When we set about planning season 2019, we still had a few question marks about our route and timing. Our winterising location was also yet to be chosen, however we had decided we wanted ITIKI to spend her winter on dry land, which is much easier on the boat. With friends and family wanting to join us in September we had to take a guess where we would be wintering and on balance thought it would probably be in Turkey at Marmaris. So a trip to Turkey was pencilled in towards the end of the season. As it turned the island of Leros in Greece was finally chosen as the place to go for winter, fortunately not too far from our cruising grounds in Turkey.
Visiting Turkey requires a little more preparation than other countries we have visited so far. Indeed it is the first place we have been that requires us to have a visa (we are travelling on our Aussie passports). Fortunately that is quite efficiently obtained online. Checking in to Turkey requires a shipping agent as everything is online and in Turkish! We had contacted Gurkan in advance of our arrival and emailed him all of the necessary information. Of course there is a fee for agent services and a transit log (as well as the visa) and we will need to use an agent to check out of a Turkey as well.
We left the island of Symi mid-morning on the 28th of August to head across the 13nm to Bozborun in Turkey. From many of the eastern most islands of Greece the Turkish coast is clearly visible. In fact two Turkish peninsulas wrap themselves around the Greek Island of Symi. These countries are certainly very close neighbours and Turkish waters are regularly visited by the Greek navy, much to the chagrin of the Turks! We often heard radio calls from the Turks notifying the Greek navy that their illegal incursions had been noted.
Anyway after our check in dramas in Corfu when we arrived Greece, I am pleased to say that checking out in Symi was much less painful! When we arrived at Bozborun (Turkey) we popped into our agent’s office and he had everything already prepared for us. After taking us to the port police to have our passports stamped he pointed us to a nearby pub to wait for him to finalise things. We get a transit log and crew list, a blue card (more on that later…) and passport stamps. This process would be impossible without an agent and it is certainly very efficient and painless! Bozborun is an easy place to check in but the downside is that there is nowhere to buy a prepaid SIM card. These are tightly controlled in Turkey, and I had to take the local bus over the hills and far away into Marmaris and back to get that sorted out as we just can’t live without internet. Inexplicably, 3 weeks later my service was cut off by the provider. Fortunately Keith’s wasn't as we would have been completely lost otherwise.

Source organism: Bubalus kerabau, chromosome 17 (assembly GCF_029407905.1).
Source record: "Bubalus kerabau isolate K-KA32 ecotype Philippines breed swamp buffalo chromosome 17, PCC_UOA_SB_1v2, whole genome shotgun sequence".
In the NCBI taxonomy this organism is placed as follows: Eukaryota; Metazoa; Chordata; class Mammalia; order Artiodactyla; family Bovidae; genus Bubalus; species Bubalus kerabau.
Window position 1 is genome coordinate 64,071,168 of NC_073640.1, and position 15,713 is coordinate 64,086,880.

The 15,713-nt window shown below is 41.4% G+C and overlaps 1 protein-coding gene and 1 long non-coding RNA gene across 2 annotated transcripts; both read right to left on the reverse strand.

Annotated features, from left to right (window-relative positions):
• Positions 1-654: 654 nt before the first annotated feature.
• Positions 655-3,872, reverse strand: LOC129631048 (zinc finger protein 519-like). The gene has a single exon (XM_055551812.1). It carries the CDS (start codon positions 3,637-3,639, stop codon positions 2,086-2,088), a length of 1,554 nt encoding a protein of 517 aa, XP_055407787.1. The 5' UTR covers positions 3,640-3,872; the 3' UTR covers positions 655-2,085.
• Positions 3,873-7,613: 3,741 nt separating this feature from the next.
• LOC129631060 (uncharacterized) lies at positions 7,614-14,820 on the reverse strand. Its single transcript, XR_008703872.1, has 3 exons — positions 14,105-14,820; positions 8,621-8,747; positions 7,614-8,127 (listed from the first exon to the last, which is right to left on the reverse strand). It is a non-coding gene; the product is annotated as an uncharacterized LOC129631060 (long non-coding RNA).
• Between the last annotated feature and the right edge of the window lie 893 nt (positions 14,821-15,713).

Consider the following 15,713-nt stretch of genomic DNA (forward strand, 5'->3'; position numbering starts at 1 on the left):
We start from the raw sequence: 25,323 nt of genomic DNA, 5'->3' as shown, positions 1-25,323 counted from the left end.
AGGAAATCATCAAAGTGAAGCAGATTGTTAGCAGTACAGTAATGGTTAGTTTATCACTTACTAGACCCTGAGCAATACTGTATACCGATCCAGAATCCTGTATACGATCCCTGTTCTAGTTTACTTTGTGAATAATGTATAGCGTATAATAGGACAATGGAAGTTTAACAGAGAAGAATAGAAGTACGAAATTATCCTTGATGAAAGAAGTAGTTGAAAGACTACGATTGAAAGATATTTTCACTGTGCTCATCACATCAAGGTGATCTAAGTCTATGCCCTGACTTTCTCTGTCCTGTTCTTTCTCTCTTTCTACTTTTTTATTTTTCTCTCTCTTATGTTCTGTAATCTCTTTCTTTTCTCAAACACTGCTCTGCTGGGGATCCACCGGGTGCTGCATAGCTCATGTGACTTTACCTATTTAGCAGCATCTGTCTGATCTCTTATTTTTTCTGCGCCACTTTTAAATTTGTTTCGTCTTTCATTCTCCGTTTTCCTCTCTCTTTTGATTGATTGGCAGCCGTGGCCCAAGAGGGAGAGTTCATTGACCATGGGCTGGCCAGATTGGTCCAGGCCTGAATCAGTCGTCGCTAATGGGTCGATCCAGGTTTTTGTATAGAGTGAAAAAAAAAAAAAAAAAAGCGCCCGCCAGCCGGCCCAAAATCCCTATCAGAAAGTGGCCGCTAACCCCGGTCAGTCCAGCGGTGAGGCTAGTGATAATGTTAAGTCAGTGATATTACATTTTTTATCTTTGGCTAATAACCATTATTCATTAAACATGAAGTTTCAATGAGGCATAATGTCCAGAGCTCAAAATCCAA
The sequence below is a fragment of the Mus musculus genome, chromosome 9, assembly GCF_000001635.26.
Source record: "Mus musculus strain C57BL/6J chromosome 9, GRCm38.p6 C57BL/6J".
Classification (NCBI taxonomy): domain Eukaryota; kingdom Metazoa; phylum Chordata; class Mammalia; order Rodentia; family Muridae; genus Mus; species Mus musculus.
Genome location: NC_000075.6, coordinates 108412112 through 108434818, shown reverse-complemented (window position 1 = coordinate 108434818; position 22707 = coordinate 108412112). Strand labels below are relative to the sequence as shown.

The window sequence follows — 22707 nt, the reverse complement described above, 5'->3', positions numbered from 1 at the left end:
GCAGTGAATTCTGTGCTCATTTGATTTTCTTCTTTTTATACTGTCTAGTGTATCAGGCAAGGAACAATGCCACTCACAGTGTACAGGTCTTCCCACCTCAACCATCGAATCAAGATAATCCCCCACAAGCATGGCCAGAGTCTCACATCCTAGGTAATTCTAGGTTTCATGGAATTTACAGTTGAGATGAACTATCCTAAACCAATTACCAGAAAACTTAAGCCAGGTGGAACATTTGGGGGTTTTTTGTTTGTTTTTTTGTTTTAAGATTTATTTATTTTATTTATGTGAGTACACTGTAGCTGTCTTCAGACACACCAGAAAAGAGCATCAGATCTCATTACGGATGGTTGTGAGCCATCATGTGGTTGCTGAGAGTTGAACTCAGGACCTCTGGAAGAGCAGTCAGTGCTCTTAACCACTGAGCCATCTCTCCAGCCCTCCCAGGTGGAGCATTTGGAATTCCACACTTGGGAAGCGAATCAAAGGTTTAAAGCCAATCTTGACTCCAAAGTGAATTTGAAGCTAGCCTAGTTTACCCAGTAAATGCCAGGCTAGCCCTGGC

We plan about 5 weeks in Turkey and with 2 lots of guests arriving in the Marmaris/Gocek area later in the month so we decide to take it slowly and not go too far afield. This is novel for us but we are travel weary towards the end of a long season and taking it easy was just what we needed.
Trussed up like a Turkey
The southern coastline of Turkey is wild and rugged with high cliffs meeting the waters edge and continuing down under the water meaning the depth drops off very quickly. You can be within 50m off the cliffs and in 50-100m of water. That means finding places that are shallow enough to anchor can be challenging. Beaches are relatively rare here as are spacious, shallow bays which means swing anchoring is not the norm - lines ashore is pretty much standard in places like Gocek bay (although there are also restaurant quays and a few marinas on offer). With a steep sloping ground rising up to a rocky shore we will be dropping our anchor in 25m of water, into the deep unknown, and reversing back to within 20-30m of the shore. We will take lines from the transom cleats at roughly 45o angle to tie to a suitable rock, or bollard in some places, then tighten up on the lines and the anchor until we are locked in place – trussed up like a turkey. As I am the one swimming ashore with the lines while Keith manoeuvres ITIKI, I am grateful that the water is still warm – 26oC! I tell myself the exercise is doing me good, as I scrape my knee on a sharp rock just below the surface. The novelty has well and truly worn off by the end of the season.
We head along the rugged Turkish coastline stopping at some lovely bays along the way. One of the first and one of our favourites had no name on the map so we called it Goat and Turtle bay. We had this tiny bay to ourselves in the evenings but during the day a few boats came by for an hour or so. There were 2 or 3 turtles living here (they all look the same…) and I managed to follow one of them around for a little. [Check out the video here] They are so graceful underwater. Keith was quite frustrated with the lack of a drone in such a spectacular location so he climbed the mast to take a few photos. The water looks spectacular and conditions were calm so we were able to explore quite far afield on the SUPs.